Imagine for a moment other changes and transitions you have faced in your lifetime. All the while, you were surrounded by family, friends, colleagues and a community that, in effect, helped you find the answer to “Who am I?” by sharing societal norms and standards. While you wrestled with the change, you were able to look at and tap into what was commonly understood and acceptable all around you.
At home we have a mirror which helps to validate and re-affirm us. Within a new environment, the mirror no longer exists. So, at a time when you are seeking the answer to the “Who am I?” question, your surroundings are asking, “Who are you?”
Moving begins with encountering a new environment and evolves into encountering a new you!
Why is it that some people have successful, adventurous relocations while others struggle? There are many answers to this question. Some key characteristics of an individual’s ability to successfully relocate include interpersonal skills and sociability, expectations and realistic short and long-term goals, pre-departure research, similar previous experience, flexibility, family communication habits, high levels of support, and focus of control. Ironically, the more self-aware an individual is, the higher likelihood of strong culture/self shock. At the same time, that strong self-awareness is utilised to progress through into successful acculturation.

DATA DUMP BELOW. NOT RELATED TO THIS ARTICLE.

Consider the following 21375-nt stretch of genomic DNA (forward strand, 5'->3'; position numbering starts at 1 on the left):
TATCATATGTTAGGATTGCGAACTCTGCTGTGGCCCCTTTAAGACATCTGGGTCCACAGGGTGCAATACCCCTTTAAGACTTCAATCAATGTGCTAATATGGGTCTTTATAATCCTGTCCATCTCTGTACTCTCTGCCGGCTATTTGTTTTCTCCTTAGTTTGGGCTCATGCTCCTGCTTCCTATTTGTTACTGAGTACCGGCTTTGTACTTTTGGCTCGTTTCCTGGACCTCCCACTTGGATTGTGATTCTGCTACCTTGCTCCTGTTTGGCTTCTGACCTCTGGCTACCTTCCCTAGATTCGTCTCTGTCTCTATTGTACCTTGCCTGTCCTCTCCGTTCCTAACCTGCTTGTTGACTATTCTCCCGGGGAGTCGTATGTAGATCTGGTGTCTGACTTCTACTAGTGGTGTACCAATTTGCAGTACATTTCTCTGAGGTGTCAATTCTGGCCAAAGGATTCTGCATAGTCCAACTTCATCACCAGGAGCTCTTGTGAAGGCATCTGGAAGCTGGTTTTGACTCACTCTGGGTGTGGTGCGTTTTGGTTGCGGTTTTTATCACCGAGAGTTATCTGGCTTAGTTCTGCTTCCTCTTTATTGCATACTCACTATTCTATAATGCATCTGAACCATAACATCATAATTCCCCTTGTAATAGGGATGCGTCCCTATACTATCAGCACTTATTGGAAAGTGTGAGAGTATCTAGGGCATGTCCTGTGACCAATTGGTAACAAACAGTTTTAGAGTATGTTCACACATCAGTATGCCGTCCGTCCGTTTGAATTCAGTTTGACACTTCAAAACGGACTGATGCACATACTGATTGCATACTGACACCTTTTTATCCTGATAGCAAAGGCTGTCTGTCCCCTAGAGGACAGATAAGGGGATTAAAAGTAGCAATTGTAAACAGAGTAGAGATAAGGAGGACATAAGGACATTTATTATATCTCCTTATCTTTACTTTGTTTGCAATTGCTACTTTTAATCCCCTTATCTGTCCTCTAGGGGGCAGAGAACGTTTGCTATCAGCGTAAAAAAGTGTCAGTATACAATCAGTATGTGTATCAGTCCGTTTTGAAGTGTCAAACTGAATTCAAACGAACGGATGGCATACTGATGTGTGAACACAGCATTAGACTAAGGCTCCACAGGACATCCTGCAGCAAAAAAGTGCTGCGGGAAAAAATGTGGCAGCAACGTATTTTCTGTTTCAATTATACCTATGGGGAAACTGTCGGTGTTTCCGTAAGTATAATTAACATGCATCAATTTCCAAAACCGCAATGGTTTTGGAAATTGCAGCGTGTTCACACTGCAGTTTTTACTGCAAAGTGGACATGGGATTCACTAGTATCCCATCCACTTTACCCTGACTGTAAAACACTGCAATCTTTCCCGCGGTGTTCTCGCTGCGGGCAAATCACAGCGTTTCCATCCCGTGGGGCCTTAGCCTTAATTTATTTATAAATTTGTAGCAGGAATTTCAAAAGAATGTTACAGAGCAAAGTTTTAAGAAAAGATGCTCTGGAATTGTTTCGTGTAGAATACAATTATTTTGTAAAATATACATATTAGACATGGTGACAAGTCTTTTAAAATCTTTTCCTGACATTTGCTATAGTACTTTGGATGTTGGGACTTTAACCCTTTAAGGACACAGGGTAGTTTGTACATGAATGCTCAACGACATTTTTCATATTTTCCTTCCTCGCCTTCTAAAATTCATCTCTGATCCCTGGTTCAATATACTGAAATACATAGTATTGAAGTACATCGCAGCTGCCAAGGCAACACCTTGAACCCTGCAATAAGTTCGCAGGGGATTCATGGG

These top tips can ease any stress of the culture/self-shock transition and help you to stay on track with both your career and personal life:
1. Know that what you are experiencing is normal
What starts as an exciting experience can often lead to a period of time that is uncomfortable. Know that there are many ways to work through the transition and that, as you acculturate to your new community, opportunities and enjoyment increase. Be gentle and patient with yourself.